The place they had it stacked was on ‘permafrost’ and began to sink a foot deeper every day as it got warmer. It was the straw that broke the camel’s back. Hez told his wife, “I quit!”

But then ‘the wind beneath his wings’ was “You’re not making us the laughing stock of this town. You figure out a way!”

Hez called friends he had on the military base. They found ‘good soil’ and moved it to where it is today.

Rex Ray said...


As the years went by, the kids in Chapter 8: “Disaster Strikes”, became the leaders in Fairbanks. For a big celebration of the Big Dipper, they remembered their Coach.

They sent ‘round-trip plane tickets’ for Hez and his wife (in Texas) to be there. When they entered the Big Dipper, a red carpet was rolled out in front of them as people cheered.

A big man shook his hand saying, “Do you remember me?”
“No. I sure don’t.”
“You grabbed my leg.”

Garen Martens said...

Wade, Getty leased quite a bit of western Major County land back in the old days as well.

Rex Ray said...

Last Sunday, we visited the Oklahoma City National Museum. I believed there was more than one bomb, but not anymore. I’m convinced only one bomb was built by Timothy McVeigh and Terry Nichols that exploded next to the building.


168 killed and 680 wounded. Destroyed or damaged 324 other buildings. Destroyed 86 cars. $652 million worth of damage. (Explosion was heard and felt 55 miles away.)

McVeigh's rental Ryder truck had blasting caps that ignited 350 pounds of high-grade explosives that would set off the 4,800 pounds of ammonium nitrate fertilizer, nitromethane, and diesel fuel mixture. The explosion under the truck knocked a hole 8-foot-deep thirty feet wide.

He made the mistake of parking his car about ten blocks away. If he had parked farther, he might not have been caught since the explosion knocked his car license plate off and State Trooper, Charlie Hanger, stopped McVeigh and took him to jail since he had a concealed weapon in his car.

Later Hanger found a card McVeigh had tried to hide while handcuffed in the Trooper’s car. The card was from a military surplus store. On the back of the card, was written, “TNT at $5 a stick. Need more.”

Terry Nichols was sentence to 161 consecutive life terms without the possibility of parole.

On June 11, 2001, McVeigh was executed by lethal injection; transmitted on closed-circuit television so relatives of victims could witness his death.

Rex Ray said...

President Bill Clinton nominated Janet Reno to be the Attorney General of the United States. He took her advice to arrest David Koresh by the Waco siege. Rather than arrest him in town, she chose to show how ‘strong’ the Government was.


“The Waco siege was the siege of a compound belonging to the religious sect Branch Davidians, carried out by American federal and Texas state law enforcement, as well as the U. S. military, between February 28 and April 19, 1993.

The Branch Davidians were led by David Koresh and were headquartered at Mount Carmel Center ranch in the community of Axtell, Texas, 13 miles from Waco.

Suspecting the group of stockpiling illegal weapons, the Bureau of Alcohol, Tobacco, and Firearms (ATF) obtained a search warrant for the compound and arrest warrants for Koresh and a select few of the group's members.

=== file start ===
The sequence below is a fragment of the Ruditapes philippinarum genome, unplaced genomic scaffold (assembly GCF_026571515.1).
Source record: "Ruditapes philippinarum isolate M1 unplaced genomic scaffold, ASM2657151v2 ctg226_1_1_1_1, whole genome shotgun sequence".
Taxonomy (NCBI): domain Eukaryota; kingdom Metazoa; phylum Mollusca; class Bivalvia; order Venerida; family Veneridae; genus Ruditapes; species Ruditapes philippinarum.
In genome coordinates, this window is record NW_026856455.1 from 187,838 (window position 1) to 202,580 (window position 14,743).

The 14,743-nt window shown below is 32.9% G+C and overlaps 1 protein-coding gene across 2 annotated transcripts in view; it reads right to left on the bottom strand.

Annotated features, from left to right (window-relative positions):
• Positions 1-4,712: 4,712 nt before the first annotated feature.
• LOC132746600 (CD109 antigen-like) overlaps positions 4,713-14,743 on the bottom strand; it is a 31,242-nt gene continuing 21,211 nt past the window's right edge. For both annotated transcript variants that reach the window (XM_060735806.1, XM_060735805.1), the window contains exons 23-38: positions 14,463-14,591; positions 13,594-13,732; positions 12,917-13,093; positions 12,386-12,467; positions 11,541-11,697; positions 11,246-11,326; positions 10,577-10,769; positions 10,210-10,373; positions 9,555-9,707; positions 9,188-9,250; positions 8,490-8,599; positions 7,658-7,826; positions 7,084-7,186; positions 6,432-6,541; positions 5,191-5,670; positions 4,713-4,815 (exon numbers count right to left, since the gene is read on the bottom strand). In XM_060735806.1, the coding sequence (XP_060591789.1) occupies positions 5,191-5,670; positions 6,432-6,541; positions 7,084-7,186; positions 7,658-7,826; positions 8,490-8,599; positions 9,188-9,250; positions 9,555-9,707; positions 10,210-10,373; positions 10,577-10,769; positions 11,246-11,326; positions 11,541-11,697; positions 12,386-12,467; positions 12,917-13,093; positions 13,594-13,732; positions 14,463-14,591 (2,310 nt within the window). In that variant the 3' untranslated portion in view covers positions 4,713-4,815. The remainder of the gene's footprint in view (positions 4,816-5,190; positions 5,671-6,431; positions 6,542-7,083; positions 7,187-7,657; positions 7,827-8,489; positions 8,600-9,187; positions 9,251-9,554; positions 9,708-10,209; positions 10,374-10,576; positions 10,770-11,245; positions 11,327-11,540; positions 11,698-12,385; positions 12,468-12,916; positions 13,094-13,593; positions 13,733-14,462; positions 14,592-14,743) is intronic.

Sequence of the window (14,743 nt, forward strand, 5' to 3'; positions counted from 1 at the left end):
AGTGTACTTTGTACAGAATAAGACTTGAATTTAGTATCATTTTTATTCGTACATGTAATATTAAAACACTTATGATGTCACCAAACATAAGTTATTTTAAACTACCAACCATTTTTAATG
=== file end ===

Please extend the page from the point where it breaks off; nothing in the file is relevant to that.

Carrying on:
The incident began when the ATF attempted to raid the ranch. An intense gun battle erupted, resulting in the deaths of four government agents and six Branch Davidians. Upon the ATF's failure to raid the compound, a siege lasting 51 days was initiated by the FBI.

Eventually, the FBI launched an assault and initiated a tear gas attack in an attempt to force the Branch Davidians out of the ranch. During the attack, a fire engulfed Mount Carmel Center. This resulted in the deaths of 76 Branch Davidians, including David Koresh, and many children.

The events of the siege and attack are disputed by various sources. A particular controversy ensued over the origin of the fire; an internal Justice Department investigation concluded in 2000 that sect members had started the fire.

The events thirteen miles from Waco, and the law enforcement siege at Ruby Ridge less than twelve months earlier, have been cited by commentators as catalysts for the Oklahoma City bombing by Timothy McVeigh and Terry Nichols on the second anniversary of Waco.”

Wonder if these deaths should be added to the link below?

Rex Ray said...

Just got word an old friend passed away. Her son wrote; “Heaven will never be the same.”
I thought, he’s got that right.

She was the cook on our first mission trip to Japan, and was very bossy. She fussed at me for cooking three more eggs after she had cooked me three. (I’ve eaten six eggs/day for many years.)

When they found I could ‘tape & bed’, they moved me to a large church being constructed. They asked what I liked for breakfast. Thinking (wrongly) I’d have to ‘negotiate’; I said ten eggs. Needless to say, I went to work everyday more than full.

Rex Ray said...


Coming back Sunday from a wedding in Bentonville, Arkansas where the bride and groom took turns washing each other’s feet, we saw a sign “Enid” xxx miles. Would have liked to have heard you preach, but knew we’d be an hour late; knowing you weren’t ‘long-winded. :)

Brad Kisner said...

Hi Wade, I enjoyed reading this story about my great grandparents, Robert R. & Minnie Kisner. I’m just curious about several things. Where did you find all this information - I would be interested in looking at the sources.

There are a couple of things that I don’t believe are actually correct in your story. Robert Riley did stake a claim west of Kingfisher in the Cherokee Strip Run. As I remember my grandad (W. H. Kisner) and father (Billy W. Kisner) talk about this, Robert’s brother had a neighboring claim and sold it first - then they didn’t hear from him for years. R. R. & Minnie sold their claim and according to what I was told took a covered wagon to the Pacific Northwest, returning to Oklahoma in early 1900’s because W. H. Kisner was born in 1902 in Covington.

I would very much like to continue a dialogue with you about this family history. You can email me at blkisner@yahool.com. I live in Corpus Christi, Texas.